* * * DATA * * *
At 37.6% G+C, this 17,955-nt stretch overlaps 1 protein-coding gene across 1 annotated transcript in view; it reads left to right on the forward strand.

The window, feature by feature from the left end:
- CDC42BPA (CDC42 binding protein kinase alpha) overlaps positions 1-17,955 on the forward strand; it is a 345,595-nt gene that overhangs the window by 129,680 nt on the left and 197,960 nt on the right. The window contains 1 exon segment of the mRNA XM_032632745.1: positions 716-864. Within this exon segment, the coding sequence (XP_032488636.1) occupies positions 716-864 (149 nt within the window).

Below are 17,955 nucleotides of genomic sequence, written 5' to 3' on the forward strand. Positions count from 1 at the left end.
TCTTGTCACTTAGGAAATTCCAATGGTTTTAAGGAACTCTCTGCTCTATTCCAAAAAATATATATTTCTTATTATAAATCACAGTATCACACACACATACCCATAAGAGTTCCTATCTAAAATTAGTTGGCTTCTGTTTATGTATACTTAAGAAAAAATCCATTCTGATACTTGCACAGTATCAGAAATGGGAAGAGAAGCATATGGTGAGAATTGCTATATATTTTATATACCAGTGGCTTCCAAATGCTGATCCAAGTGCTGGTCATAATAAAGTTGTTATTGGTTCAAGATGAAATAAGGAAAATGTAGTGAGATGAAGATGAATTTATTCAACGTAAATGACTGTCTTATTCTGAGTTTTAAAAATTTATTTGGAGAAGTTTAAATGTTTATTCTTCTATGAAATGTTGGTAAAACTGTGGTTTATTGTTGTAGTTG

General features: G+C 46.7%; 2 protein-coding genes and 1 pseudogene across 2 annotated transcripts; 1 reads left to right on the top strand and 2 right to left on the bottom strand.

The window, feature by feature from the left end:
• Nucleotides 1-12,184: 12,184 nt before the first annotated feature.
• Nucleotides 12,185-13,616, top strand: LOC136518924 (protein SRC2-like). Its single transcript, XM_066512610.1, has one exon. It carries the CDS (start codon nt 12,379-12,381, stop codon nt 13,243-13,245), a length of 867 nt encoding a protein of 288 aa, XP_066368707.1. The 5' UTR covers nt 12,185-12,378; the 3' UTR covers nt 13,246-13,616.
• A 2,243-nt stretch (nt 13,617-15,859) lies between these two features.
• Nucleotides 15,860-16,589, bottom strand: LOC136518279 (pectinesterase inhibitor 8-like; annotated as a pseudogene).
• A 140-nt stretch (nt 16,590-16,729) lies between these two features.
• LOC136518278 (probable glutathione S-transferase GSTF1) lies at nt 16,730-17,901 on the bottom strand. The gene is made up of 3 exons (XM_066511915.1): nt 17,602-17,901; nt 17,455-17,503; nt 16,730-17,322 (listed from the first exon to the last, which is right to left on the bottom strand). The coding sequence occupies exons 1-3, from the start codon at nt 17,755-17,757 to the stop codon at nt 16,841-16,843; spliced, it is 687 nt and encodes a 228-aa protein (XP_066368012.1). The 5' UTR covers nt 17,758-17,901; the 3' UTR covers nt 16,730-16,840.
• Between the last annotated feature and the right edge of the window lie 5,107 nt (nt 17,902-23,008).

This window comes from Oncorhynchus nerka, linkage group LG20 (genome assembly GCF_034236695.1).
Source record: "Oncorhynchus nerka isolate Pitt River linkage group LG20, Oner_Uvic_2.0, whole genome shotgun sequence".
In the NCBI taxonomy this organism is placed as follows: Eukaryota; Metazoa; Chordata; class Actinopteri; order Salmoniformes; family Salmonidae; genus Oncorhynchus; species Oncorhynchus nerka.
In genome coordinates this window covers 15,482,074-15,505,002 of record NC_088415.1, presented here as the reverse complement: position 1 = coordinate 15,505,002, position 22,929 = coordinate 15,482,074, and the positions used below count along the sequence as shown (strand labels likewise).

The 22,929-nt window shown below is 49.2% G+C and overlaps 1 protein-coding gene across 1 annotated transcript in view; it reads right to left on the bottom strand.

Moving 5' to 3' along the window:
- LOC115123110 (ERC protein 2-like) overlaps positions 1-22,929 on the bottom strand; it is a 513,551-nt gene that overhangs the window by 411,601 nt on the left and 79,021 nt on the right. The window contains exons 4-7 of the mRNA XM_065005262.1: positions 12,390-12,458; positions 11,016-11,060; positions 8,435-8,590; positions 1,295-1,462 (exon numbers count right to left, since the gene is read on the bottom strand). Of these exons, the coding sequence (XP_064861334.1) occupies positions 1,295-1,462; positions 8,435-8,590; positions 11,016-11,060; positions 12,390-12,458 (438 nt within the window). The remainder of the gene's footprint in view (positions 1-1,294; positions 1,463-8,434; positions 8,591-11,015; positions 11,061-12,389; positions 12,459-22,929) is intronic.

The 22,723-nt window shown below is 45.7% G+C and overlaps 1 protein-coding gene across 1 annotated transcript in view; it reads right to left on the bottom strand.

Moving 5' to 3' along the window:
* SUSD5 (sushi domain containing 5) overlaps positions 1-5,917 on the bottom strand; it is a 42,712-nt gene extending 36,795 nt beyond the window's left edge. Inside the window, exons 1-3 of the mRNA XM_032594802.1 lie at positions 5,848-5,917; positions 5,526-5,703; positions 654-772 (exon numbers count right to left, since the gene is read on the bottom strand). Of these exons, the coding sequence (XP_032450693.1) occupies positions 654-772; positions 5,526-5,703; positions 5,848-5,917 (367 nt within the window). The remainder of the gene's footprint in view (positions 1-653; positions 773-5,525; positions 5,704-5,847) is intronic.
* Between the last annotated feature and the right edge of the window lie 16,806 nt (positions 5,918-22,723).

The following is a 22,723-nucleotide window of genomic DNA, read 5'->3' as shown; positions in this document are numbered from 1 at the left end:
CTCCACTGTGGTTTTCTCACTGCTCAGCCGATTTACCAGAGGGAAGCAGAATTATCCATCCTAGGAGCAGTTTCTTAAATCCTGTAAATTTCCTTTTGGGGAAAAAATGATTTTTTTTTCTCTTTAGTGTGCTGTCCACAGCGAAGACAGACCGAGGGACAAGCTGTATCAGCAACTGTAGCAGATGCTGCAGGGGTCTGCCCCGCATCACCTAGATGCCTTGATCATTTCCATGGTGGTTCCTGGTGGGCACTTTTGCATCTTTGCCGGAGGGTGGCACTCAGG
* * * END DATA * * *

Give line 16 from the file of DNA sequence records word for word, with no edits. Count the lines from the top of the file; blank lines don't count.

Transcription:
Source record: "Oncorhynchus nerka isolate Pitt River linkage group LG20, Oner_Uvic_2.0, whole genome shotgun sequence".